I rescued her after awhile,
this darling living in my asylum.
Even the blackest hole
can feel love,
There are instructions in her bones,
how to build me, how to demolish.
She is thymine hard
she don’t react well
with other elements.
The cheek of her ass is in my shirt
and her lower back tells stories
of good morning newscasts:
cloudy with a chance of lavender;
traffic on the 108.
Mornings are the worst
but her legs ain’t,
not in my kitchen.
Her gaze fits around me twice
like rotations of the sun
while she makes me food
and asks if I’m celebrating Lent.
I tell her I’m not a Christian.
She fucks up breakfast
and sits in my lap,
gorging on the skepticism
down my chin.
Moon deathrops out of sky,
outside’s the coldest it's been
We were on the news that night,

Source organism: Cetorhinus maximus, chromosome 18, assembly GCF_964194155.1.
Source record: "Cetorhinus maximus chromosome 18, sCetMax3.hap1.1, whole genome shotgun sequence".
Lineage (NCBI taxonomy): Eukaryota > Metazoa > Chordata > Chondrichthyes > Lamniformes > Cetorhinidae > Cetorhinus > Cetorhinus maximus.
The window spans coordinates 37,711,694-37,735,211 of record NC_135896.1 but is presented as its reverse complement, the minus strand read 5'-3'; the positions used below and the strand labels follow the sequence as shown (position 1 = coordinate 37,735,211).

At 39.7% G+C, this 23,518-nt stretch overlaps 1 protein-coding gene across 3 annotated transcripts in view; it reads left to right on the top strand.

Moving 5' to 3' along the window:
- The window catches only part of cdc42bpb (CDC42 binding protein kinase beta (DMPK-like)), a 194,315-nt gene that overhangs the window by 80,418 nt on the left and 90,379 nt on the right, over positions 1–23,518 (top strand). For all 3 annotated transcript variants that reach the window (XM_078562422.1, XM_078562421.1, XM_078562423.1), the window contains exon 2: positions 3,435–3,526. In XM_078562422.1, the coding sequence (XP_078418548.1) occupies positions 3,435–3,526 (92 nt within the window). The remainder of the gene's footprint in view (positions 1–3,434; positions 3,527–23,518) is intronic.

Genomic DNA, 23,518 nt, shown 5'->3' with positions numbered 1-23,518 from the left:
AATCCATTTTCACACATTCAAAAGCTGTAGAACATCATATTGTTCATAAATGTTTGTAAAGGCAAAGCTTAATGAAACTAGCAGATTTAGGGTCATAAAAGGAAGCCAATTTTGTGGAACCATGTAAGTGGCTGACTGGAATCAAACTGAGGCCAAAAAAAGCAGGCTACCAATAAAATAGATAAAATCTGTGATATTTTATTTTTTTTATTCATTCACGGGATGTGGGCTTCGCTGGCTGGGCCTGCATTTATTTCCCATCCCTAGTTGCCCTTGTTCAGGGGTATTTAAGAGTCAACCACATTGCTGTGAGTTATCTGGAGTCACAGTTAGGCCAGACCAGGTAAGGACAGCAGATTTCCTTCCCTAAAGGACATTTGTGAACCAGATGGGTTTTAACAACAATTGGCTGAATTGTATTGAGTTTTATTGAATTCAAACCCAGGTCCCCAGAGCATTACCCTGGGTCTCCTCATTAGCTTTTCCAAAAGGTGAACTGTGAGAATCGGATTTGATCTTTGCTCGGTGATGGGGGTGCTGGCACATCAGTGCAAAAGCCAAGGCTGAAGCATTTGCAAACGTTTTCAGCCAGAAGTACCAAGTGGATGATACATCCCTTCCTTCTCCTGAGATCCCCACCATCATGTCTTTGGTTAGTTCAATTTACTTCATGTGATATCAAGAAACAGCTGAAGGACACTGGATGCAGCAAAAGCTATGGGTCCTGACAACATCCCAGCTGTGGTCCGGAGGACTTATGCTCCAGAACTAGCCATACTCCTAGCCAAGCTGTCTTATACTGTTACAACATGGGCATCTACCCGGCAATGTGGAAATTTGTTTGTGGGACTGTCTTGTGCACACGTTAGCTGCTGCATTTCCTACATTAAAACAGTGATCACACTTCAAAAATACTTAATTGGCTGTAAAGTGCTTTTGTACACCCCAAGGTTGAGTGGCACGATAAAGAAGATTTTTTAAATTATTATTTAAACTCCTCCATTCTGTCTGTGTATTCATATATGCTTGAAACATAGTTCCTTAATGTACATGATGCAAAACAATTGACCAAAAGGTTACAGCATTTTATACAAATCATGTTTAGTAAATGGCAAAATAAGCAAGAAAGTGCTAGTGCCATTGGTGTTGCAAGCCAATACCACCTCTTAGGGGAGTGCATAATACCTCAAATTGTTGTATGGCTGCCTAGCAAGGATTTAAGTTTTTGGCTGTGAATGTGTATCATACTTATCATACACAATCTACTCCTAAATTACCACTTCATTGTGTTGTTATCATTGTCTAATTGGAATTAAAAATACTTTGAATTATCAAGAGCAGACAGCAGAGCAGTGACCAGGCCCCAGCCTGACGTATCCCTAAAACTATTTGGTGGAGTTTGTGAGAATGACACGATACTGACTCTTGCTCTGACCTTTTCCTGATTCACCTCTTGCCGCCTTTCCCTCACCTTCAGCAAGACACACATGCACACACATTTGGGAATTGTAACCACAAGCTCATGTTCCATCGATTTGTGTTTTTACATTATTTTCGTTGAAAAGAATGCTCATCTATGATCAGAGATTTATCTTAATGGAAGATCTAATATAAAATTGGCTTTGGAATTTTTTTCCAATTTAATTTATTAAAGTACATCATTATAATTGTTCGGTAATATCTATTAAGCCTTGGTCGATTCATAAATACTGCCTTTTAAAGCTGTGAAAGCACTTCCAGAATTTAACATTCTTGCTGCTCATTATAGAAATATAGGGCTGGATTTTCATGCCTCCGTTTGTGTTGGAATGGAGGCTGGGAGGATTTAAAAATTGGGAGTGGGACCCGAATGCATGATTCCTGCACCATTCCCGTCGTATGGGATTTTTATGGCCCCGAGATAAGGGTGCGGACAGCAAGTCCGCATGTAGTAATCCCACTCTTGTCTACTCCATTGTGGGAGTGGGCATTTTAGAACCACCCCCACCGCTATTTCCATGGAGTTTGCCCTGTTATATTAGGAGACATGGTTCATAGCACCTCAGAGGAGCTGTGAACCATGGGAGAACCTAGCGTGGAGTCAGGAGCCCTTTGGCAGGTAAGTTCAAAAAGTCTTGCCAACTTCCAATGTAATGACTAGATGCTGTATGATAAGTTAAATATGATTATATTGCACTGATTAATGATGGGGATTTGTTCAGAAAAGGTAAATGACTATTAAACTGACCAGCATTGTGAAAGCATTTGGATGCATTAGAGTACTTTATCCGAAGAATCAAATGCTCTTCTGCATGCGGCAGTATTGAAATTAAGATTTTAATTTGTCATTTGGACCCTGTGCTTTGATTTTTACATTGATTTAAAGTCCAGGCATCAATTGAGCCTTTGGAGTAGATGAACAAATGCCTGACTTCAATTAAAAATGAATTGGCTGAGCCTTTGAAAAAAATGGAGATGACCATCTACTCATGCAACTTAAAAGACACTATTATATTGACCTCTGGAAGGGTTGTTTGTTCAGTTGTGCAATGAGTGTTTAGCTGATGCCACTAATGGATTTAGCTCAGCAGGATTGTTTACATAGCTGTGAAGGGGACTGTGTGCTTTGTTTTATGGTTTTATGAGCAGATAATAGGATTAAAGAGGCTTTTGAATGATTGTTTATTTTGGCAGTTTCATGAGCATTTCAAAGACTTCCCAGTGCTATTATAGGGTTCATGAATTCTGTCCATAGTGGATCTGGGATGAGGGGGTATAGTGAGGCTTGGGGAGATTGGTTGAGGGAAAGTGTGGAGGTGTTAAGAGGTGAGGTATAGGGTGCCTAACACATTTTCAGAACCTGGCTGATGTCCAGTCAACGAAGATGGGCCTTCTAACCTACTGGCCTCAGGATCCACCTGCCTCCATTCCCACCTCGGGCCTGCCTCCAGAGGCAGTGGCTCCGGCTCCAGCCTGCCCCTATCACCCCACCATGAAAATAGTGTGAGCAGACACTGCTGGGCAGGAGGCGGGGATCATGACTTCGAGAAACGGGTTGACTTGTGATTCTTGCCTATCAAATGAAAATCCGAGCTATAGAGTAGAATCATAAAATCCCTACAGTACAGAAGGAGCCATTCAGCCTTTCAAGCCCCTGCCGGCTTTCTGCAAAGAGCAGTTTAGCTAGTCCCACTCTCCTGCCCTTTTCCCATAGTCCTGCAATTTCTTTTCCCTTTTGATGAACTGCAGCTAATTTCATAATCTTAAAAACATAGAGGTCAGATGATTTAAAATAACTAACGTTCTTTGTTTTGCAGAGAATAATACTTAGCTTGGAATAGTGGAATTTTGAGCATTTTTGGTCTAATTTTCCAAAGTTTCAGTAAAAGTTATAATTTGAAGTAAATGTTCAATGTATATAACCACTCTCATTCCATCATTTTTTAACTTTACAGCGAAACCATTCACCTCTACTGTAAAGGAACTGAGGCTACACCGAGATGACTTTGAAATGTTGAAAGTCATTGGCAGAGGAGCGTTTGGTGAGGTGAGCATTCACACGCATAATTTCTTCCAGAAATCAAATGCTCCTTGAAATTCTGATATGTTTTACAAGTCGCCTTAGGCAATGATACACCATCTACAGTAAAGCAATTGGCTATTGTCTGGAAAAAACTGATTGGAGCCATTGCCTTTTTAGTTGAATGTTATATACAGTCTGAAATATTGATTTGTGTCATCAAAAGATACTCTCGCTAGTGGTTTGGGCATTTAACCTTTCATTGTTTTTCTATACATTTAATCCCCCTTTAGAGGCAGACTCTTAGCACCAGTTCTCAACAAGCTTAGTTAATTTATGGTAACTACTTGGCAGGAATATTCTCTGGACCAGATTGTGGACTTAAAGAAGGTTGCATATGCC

looking like a loving couple
and it was magic, sparklers and booze.
She remembers fourth o’fireworks,
chinese pagodas, jars of wine
and I remember her,
the poise of her mouth before the boom,
but this ain’t a holiday; this is downtown
and we’re December babes now.
Smog wears the glint of midnight
and sticks parade as trees,
bouquets of buildings are flanked
by roof rats and panhandlers
are asking for a dollar fifty.
She cleans up misty bottles
lined around her eyes because
she hates crying in public.
She hates me like a lawyer,
like the winter and the night.
She lights a cigarette to cloud
her PBR dreams.
We drink. Not to us.
But to something more grand.
Anastasia Jill is a queer writer living in the South. Her work has been nominated for Best of the Net and Best Small Fiction Anthology and has been featured with Poets.org, Lunch Ticket, FIVE:2:ONE, apt, Anomaly Literary Journal, 2River, Gertrude Press, Minola Review, and more.